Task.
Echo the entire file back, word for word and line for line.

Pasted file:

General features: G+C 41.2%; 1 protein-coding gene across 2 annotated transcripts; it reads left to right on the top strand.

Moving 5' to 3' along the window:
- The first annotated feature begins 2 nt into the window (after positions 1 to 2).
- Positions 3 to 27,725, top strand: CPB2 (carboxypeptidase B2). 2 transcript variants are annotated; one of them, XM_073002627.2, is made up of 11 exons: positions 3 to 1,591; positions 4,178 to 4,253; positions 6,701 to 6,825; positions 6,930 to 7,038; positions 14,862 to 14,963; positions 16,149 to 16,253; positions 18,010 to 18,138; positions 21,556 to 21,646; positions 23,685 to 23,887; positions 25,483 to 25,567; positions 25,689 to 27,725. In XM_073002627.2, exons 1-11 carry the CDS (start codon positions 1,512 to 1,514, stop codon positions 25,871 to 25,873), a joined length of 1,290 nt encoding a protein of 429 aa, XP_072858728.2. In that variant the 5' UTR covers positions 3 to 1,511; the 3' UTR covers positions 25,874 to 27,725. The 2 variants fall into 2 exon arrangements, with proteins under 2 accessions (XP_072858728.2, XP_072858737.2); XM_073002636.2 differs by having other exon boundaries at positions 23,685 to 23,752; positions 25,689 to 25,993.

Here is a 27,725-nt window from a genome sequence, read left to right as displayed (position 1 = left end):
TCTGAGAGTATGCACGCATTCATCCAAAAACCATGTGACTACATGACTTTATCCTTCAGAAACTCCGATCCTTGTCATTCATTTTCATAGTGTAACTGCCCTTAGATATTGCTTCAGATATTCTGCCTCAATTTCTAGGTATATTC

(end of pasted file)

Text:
General features: G+C 41.2%; 1 protein-coding gene across 2 annotated transcripts; it reads left to right on the top strand.

Moving 5' to 3' along the window:
- The first annotated feature begins 2 nt into the window (after positions 1 to 2).
- Positions 3 to 27,725, top strand: CPB2 (carboxypeptidase B2). 2 transcript variants are annotated; one of them, XM_073002627.2, is made up of 11 exons: positions 3 to 1,591; positions 4,178 to 4,253; positions 6,701 to 6,825; positions 6,930 to 7,038; positions 14,862 to 14,963; positions 16,149 to 16,253; positions 18,010 to 18,138; positions 21,556 to 21,646; positions 23,685 to 23,887; positions 25,483 to 25,567; positions 25,689 to 27,725. In XM_073002627.2, exons 1-11 carry the CDS (start codon positions 1,512 to 1,514, stop codon positions 25,871 to 25,873), a joined length of 1,290 nt encoding a protein of 429 aa, XP_072858728.2. In that variant the 5' UTR covers positions 3 to 1,511; the 3' UTR covers positions 25,874 to 27,725. The 2 variants fall into 2 exon arrangements, with proteins under 2 accessions (XP_072858728.2, XP_072858737.2); XM_073002636.2 differs by having other exon boundaries at positions 23,685 to 23,752; positions 25,689 to 25,993.

Here is a 27,725-nt window from a genome sequence, read left to right as displayed (position 1 = left end):
TCTGAGAGTATGCACGCATTCATCCAAAAACCATGTGACTACATGACTTTATCCTTCAGAAACTCCGATCCTTGTCATTCATTTTCATAGTGTAACTGCCCTTAGATATTGCTTCAGATATTCTGCCTCAATTTCTAGGTATATTC